uses it to determine restoring forces for axes not controlled by
MPC. It translates the combination of these forces and those
recieved from MPC to a set of joint torques sent to the arm.
All operations performed by the control process are at most
quadratic in terms of the number of degrees of freedom of the
arm, allowing each call to run in roughly 0.1 ms on PR2.
The optimization process runs as a continuous loop. When
started, it loads model parameters (network weights) from
disk. Cost function parameters are loaded from a ROS parameter server, allowing them to be changed online. The
optimization loop first uses past robot states (received from
the control process) and control inputs along with past latent
state and the future forces being optimized to predict future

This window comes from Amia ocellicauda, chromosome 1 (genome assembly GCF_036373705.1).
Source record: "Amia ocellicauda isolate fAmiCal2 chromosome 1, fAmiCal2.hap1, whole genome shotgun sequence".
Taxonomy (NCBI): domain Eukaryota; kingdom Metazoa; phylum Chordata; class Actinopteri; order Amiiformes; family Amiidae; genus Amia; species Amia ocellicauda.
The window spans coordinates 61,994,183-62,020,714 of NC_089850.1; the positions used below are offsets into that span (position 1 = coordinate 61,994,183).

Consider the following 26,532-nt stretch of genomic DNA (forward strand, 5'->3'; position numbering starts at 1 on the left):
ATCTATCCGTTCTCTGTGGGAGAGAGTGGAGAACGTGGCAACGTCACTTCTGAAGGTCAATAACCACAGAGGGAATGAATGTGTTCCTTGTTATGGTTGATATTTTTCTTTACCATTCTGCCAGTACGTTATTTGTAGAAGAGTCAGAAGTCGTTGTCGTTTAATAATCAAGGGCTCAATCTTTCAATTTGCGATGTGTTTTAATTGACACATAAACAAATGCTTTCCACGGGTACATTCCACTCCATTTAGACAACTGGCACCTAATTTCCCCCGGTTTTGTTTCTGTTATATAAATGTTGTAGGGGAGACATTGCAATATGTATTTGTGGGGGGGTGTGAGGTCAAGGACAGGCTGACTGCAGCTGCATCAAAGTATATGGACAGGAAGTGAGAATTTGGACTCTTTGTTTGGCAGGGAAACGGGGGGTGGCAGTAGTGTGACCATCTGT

state using our model. It then uses this state to compute
the gradients of the MPC cost function and back-propagates
these through our model, yielding gradients with respect to
the future forces. It optimizes these forces using a variant of
the AdaGrad algorithm [12], a form of gradient descent in
which gradient contributions are scaled by the L2 norm of past
gradients, chosen because it is efficient in terms of function
evaluations while avoiding scaling issues. This process is
implemented using the Eigen matrix library [13], allowing the
optimization loop to run at a rate of over 1.2kHz.
MPC Cost Function: In order to perform MPC, we need to
define a cost function C(X, U ) for our task. For food cutting,
we design a cost function with two main components, with
defining the weighting between them:
C(X, U ) = Ccut (X) + Csaw (X)
The first, Ccut , drives the controller to move the knife downwards. It penalizes the height of the knife at each timestep,